Only one person is pushing the narrative that the Soviet Union had a “right” to invade Afghanistan to stop “terrorism.” That one person is Vladimir Putin. He is pushing a new revisionist history that is pure propaganda and is designed to restore his view of the glory of the Soviet empire in order to stoke nationalist sentiment in Russia, entrench his own power, and provide the basis for his adventurism in Ukraine, the Baltic states, and elsewhere in the hope of restoring that empire.
And now I guess there are two people pushing that line, one of which is the President of the United States.
As the Wall Street Journal put it in part in an editorial,
“Right to be there? We cannot recall a more absurd misstatement of history by an American President. The Soviet Union invaded Afghanistan with three divisions in December 1979 to prop up a fellow communist government.
The invasion was condemned throughout the non-communist world. The Soviets justified the invasion as an extension of the Brezhnev Doctrine, asserting their right to prevent countries from leaving the communist sphere. They stayed until 1989.
The Soviet invasion of Afghanistan was a defining event in the Cold War, making clear to all serious people the reality of the communist Kremlin’s threat. Mr. Trump’s cracked history can’t alter that reality.”
Is the president ignorant of history or is someone feeding him propaganda that he willingly repeats? I am not a conspiracy theorist, but this should raise alarm bells. Either the president really is ignorant of important world events that continue to shape international relations today, or he is willingly repeating Mr. Putin’s revisionist history meant to restore the luster of the former Soviet Union. Either answer is deeply troubling.
What are we to make of this? In the continued chaos of this administration it is easy to lose track of the multitude of “absurd” statements and actions coming out of the White House. However, given the president’s propensity to support and defend all things Putin, one must ask again, “what is going on?” The answer may be even more troubling than we can imagine.
Today is Armistice Day — what we in the United States now call Veteran’s Day. This is the 100th anniversary of the end of World War I, the war to end all wars. Hostilities ended on the 11th hour of the 11th day of the 11th month in 1918.
In some ways this is the “forgotten” war as it set the conditions for, and was eclipsed by, World War II. As such, it is fitting that nearly 100 countries, including roughly 60 heads of state, gathered in France to pay their respects to those that fought in the Great War. Ceremonies throughout the weekend honored those that participated, and in particular those that paid the ultimate sacrifice.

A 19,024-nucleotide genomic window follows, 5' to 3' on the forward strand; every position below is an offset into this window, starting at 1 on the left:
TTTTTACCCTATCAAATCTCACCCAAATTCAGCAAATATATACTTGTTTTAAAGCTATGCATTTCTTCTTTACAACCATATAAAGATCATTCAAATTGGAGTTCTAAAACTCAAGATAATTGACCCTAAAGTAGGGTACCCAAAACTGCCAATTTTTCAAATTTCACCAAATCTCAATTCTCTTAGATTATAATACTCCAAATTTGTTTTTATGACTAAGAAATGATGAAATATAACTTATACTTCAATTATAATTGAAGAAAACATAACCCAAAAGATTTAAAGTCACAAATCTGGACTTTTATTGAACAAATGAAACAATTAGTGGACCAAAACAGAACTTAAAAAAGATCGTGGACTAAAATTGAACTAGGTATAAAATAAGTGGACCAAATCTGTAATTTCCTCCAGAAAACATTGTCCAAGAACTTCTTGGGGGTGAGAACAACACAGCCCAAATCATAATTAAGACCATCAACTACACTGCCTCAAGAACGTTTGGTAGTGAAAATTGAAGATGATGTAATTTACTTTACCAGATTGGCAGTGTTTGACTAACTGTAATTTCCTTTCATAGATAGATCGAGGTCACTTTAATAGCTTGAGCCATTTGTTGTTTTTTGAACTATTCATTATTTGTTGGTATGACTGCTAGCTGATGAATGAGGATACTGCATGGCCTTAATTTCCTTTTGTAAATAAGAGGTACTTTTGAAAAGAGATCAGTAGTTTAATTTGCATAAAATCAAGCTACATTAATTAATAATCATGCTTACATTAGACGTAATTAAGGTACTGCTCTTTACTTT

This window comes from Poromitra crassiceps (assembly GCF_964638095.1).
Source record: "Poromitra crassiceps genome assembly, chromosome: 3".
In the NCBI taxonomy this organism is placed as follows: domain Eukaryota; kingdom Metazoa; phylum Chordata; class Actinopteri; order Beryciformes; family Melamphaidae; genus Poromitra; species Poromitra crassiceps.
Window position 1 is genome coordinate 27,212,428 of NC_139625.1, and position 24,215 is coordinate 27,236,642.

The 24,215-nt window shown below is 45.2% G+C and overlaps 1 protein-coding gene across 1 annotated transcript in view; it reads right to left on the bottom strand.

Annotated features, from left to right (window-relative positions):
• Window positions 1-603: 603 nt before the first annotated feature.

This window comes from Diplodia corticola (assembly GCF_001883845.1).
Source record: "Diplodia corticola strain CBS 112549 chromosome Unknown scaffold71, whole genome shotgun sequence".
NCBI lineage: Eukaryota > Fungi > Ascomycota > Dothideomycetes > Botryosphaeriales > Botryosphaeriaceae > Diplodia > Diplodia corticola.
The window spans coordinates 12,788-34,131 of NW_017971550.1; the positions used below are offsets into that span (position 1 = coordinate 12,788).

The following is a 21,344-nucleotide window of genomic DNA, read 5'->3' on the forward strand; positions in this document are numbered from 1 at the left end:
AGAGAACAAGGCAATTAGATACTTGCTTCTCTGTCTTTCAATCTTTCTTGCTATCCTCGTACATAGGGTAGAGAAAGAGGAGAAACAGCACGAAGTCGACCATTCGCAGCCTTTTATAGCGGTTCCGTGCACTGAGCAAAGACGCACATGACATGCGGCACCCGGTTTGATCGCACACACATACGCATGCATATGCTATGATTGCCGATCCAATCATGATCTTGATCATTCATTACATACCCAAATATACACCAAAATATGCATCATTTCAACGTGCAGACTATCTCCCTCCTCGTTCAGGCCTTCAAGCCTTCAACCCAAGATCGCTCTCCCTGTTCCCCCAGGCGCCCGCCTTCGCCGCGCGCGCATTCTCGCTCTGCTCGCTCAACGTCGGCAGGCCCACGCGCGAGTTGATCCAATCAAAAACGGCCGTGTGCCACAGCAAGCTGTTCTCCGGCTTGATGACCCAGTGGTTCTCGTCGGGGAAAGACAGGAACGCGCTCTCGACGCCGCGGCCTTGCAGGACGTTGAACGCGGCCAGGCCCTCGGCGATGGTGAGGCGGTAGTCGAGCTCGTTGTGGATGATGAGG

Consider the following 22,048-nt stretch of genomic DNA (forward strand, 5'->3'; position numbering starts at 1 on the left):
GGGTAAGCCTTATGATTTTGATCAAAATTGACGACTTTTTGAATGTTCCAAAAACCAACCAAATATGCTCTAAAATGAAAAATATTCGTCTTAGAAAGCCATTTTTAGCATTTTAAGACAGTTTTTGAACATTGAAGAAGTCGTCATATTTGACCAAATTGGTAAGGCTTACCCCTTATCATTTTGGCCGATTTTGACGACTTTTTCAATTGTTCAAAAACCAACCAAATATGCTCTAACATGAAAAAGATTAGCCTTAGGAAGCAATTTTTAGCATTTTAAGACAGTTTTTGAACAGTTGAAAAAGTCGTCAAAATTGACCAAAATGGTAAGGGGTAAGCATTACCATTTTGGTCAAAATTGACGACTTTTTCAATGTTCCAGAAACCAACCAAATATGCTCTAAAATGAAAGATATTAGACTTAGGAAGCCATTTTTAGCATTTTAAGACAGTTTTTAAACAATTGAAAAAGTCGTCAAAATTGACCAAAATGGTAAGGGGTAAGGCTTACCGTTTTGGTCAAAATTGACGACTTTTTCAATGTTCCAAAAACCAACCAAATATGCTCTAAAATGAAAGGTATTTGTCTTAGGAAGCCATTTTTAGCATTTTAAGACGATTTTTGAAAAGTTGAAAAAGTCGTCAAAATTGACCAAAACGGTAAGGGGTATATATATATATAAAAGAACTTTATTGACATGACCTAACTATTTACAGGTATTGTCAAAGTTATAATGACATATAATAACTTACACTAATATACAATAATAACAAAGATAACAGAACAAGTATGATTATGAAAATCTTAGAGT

The exact number of killed and wounded is unknown, but it is estimated that there were 37 million military and civilian casualties during the four years of conflict with about 10 million military men and women and 7 million civilians killed. The United States joined the war late, in 1917, and lost about 116,000 military personnel from all causes during the war. Altogether a generation of young men were lost to Europe and the Allies. In the first day of one battle — the Battle of the Somme — the British lost an estimated 25,000 soldiers. In the Meuse-Argonne Forest in 1918 an estimated 26,000 Americans lost their lives during the six-week offensive, the most of any battle in American history.
Ironically the U.S. Civil War is often considered the first “modern” war due to the use of trains for transportation, industrialization and organization. The Civil War was studied closely by most major armies of the world, but by the time World War I came around, those lessons were lost or forgotten. Thus, with the advent of mechanized combat using machine guns, tanks, aircraft, poison gas, and other implements of modern war, combat was even more destructive as tactics, operations and strategies were mired in the 19th century. The result was a tremendous waste of life.
I always wondered how I would do when receiving the order to go “over the top” — out of the semi-safe trenches and into no-man’s-land — advancing in a line into the face of relentless machine gun and artillery fire. It was a meat grinder in the most awful sense of the phrase. Unbelievably, commanders on the front continued sending their men over the top on the morning of the Armistice resulting in needless deaths. Reports indicate that 2700 men died on the Western Front on the last morning of the war. According to the Washington Post via a 1919 report in the Baltimore Sun, the last American killed in the war was Henry N. Gunther from Baltimore. He reportedly died at 10:59 from German machine gun fire. The Germans yelled at him and tried to wave him back from their lines. He continued to charge and to fire on their position and they felt they had no choice but to shoot him to save themselves. According to the report, shortly after 11:00 the German soldiers emerged from their position, put Henry Gunther’s remains on a stretcher, and returned him to the American lines.